I am also comforted by the fact that when DH and I are dead there will be two other adults in the world who care about DS1. I would never expect them to look after him but I would hope that they will look out for him and be in touch with his care-givers. He won't be able to live even semi-independently.

NickiFury Sun 01-Feb-15 14:40:38

I have two with ASD. Concerns were raised for my PFB when I had just given birth to my second child. He was diagnosed then it turned out my second child had it too. I have two utterly amazing children, I am SO very lucky smile. Knowing what I know and having experienced life with two with ASD I would do the same again every time. It's also worth noting I am a lone parent with little input from their father and I still would. For me autism is not a negative thing. I feel lucky to have my children exactly as they are. On the flip side though, I DO worry about their future when I am not around and all I can do is take it one day at a time.

raffle Sun 01-Feb-15 14:43:12

We have DS1 with ASD, and went on to have DS2 who is probably NT (only just turned 2). We have quite a big gap between them as we wanted to be sure we could manage DS1 before chucking a baby into the mix.

mytartanscarf Sun 01-Feb-15 14:45:17

Lego flowers

Living with my brother was not an easy life but I am a firm believer that just sometimes the hardest things are the most special.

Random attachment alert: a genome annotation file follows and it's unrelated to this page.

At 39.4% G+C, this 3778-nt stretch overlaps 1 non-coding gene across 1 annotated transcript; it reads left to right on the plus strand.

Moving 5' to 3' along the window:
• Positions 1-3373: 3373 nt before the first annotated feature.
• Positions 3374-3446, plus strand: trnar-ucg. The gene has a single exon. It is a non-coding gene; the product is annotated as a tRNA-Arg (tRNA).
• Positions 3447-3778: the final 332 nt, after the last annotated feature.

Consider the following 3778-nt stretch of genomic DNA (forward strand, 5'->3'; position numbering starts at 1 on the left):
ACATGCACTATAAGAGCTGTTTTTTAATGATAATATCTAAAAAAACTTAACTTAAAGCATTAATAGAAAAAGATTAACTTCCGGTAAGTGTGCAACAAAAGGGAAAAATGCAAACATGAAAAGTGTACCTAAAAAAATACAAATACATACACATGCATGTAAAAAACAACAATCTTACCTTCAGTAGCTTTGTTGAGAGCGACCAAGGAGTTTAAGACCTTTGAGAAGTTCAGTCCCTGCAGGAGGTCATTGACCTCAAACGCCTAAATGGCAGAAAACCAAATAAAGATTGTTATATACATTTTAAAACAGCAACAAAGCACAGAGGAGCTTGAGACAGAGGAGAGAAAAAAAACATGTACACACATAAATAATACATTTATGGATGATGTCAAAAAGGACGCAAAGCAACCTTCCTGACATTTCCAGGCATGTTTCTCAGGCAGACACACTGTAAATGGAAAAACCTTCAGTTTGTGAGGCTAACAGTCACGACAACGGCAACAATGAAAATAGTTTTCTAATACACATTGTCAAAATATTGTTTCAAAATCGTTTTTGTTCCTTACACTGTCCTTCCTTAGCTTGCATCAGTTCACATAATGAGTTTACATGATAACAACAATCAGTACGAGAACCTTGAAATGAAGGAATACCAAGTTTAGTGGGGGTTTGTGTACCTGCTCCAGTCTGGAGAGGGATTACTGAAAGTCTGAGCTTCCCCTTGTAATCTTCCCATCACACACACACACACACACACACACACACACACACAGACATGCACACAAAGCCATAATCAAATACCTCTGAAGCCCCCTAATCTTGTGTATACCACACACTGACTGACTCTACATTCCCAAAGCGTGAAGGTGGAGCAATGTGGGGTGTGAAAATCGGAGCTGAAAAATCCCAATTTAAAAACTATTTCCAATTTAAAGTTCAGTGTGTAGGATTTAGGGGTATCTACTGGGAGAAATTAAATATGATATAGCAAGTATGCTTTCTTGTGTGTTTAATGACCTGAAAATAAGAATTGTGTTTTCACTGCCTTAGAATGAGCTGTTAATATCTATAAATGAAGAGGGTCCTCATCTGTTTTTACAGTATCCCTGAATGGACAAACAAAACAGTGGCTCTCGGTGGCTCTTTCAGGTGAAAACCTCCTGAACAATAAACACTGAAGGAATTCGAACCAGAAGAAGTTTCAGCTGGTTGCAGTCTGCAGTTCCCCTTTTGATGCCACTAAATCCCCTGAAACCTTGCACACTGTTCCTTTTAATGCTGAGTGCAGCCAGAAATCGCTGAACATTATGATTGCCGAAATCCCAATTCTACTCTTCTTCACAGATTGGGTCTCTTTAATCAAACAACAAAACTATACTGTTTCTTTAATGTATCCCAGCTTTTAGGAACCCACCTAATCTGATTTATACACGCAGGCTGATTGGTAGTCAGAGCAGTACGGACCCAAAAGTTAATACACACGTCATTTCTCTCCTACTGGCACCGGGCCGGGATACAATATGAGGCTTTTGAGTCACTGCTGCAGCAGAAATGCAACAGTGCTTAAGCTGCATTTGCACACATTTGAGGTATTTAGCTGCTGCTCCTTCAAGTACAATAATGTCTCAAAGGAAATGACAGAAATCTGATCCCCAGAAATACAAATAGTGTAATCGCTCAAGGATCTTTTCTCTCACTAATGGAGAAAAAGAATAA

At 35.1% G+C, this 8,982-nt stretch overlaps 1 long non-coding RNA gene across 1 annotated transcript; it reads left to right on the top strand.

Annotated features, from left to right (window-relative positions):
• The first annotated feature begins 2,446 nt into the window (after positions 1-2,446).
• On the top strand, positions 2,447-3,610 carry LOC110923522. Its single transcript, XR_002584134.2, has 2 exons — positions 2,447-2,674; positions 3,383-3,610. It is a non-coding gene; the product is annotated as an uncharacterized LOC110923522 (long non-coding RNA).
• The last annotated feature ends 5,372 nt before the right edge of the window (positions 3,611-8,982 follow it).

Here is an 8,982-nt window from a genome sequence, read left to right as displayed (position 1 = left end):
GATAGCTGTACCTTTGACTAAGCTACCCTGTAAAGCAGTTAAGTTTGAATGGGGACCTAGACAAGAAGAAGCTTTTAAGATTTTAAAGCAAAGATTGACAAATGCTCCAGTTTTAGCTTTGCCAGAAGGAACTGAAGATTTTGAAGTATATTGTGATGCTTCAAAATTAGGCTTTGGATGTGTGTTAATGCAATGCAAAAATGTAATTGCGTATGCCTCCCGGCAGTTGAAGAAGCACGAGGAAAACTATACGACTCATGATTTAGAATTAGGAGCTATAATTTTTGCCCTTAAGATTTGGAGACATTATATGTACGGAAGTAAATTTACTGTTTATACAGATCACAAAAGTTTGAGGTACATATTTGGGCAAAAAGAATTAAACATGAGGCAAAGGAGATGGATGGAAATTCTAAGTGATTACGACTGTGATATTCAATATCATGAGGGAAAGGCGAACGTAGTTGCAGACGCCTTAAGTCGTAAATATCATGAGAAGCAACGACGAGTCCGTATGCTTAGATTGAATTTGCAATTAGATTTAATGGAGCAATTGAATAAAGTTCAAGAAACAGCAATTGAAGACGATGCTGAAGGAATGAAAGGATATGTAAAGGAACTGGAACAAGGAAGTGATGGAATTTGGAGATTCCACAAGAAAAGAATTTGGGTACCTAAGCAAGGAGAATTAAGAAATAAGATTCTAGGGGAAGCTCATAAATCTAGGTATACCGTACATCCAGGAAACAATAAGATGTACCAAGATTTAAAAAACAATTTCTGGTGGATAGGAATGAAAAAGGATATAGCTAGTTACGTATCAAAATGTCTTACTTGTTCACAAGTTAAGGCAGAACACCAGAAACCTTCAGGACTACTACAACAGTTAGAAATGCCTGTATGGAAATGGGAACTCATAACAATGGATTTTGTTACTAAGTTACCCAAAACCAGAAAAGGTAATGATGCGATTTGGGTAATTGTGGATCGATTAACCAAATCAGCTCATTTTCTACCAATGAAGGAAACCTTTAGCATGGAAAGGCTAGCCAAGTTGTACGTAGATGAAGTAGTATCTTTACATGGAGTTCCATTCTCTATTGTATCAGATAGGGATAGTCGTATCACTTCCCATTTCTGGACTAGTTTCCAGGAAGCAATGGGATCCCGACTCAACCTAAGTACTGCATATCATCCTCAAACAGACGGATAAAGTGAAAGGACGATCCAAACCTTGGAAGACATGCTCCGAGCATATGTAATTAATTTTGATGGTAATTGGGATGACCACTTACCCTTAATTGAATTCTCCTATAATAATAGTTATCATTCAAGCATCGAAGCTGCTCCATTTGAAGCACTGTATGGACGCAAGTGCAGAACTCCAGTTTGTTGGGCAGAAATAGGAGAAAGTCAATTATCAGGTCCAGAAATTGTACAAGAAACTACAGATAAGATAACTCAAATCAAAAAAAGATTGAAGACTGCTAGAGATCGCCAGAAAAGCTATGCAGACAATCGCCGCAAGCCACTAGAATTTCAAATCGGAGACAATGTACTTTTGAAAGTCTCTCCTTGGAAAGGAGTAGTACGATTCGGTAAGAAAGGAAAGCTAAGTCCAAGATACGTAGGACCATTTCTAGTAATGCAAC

Here are the AWESOME things about having a brother with Aspergers!

1. You never get lost! My brother is like a sat nav - he has a phenomenal memory!

2. His interests become yours because they are so passionate. I know my dinosaurs! I also know about Star Wars, roman history and erm - more recently - the missing plane!

3. They are always honest when your outfit looks crap!

4. They don't have a mean bone in their bodies or that's true of my DB. Despite being incredibly physically strong he is very gentle.

5. So so patient. My brother just doesn't know the meaning of the word moody.

6. You explain the world to them and through that understand the world better yourself.

7. You become used to an early age to the fact some people are mean and this isn't a reflection on you.

Yes, my brother is autistic but that's not going to stop him or me. All I know is I'm right behind him whatever he does and I think his life is really enhanced by me but then mine is too by him.

LostMyBaubles Sun 01-Feb-15 14:45:33

I have 3 boys
eldest is always in and out of hospital. He has health problems so has a lot of over night stays. Hes autistic and ? Adhd.

I wanted to stop at 2 as when ds2 was 6weeks old ds1 had to go to theatre, dh couldnt have the day off work so I had both in hospital with me. Thats when we decided no more. Few weeks later I found out I was expecting. I was going to have an abortion but couldnt do it. I had a few hospital stays during the pregnancy too and so did ds1. Was bloody hard.
I would love to try again for a girl this time but I wouldn't be able to manage so just had the coil put in.

Ds1 asd and ds2 is also showing asd traits.
ds1 is 4, ds2 is 18months and ds3 is 6 months

mytartanscarf Sun 01-Feb-15 14:46:31

Nicki - autism isn't a begatice

Too right. It's part of them and you love them.

So far so good!

Aeroflotgirl Sun 01-Feb-15 14:49:53

My dd nearly 7 has Autism and we have a 3 year old ds, who has speech delay, but apart from that, nt. Yes there is always a risk that your second child could have ASD. Dd is fairly high functioning and doesent require much care.